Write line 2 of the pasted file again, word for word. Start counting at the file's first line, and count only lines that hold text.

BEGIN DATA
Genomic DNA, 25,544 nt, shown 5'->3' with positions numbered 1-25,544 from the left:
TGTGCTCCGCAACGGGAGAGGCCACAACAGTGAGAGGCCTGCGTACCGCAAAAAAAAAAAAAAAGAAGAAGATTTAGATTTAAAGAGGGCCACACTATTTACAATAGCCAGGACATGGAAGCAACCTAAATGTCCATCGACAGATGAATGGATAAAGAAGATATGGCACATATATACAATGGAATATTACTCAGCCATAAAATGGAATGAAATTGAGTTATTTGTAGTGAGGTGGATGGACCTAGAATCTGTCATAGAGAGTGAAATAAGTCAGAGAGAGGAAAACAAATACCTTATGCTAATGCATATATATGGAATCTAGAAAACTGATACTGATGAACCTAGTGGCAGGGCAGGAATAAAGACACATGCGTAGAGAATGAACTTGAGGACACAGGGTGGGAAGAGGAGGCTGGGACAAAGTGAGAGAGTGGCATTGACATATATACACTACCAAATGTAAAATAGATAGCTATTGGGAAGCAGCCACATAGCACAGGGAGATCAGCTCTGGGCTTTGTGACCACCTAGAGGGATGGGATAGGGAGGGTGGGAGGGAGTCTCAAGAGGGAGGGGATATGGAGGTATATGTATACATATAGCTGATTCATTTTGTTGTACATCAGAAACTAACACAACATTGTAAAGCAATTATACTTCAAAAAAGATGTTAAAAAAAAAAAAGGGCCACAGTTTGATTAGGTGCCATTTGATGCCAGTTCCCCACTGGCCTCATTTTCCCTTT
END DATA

TGTGCTCCGCAACGGGAGAGGCCACAACAGTGAGAGGCCTGCGTACCGCAAAAAAAAAAAAAAAGAAGAAGATTTAGATTTAAAGAGGGCCACACTATTTACAATAGCCAGGACATGGAAGCAACCTAAATGTCCATCGACAGATGAATGGATAAAGAAGATATGGCACATATATACAATGGAATATTACTCAGCCATAAAATGGAATGAAATTGAGTTATTTGTAGTGAGGTGGATGGACCTAGAATCTGTCATAGAGAGTGAAATAAGTCAGAGAGAGGAAAACAAATACCTTATGCTAATGCATATATATGGAATCTAGAAAACTGATACTGATGAACCTAGTGGCAGGGCAGGAATAAAGACACATGCGTAGAGAATGAACTTGAGGACACAGGGTGGGAAGAGGAGGCTGGGACAAAGTGAGAGAGTGGCATTGACATATATACACTACCAAATGTAAAATAGATAGCTATTGGGAAGCAGCCACATAGCACAGGGAGATCAGCTCTGGGCTTTGTGACCACCTAGAGGGATGGGATAGGGAGGGTGGGAGGGAGTCTCAAGAGGGAGGGGATATGGAGGTATATGTATACATATAGCTGATTCATTTTGTTGTACATCAGAAACTAACACAACATTGTAAAGCAATTATACTTCAAAAAAGATGTTAAAAAAAAAAAAGGGCCACAGTTTGATTAGGTGCCATTTGATGCCAGTTCCCCACTGGCCTCATTTTCCCTTT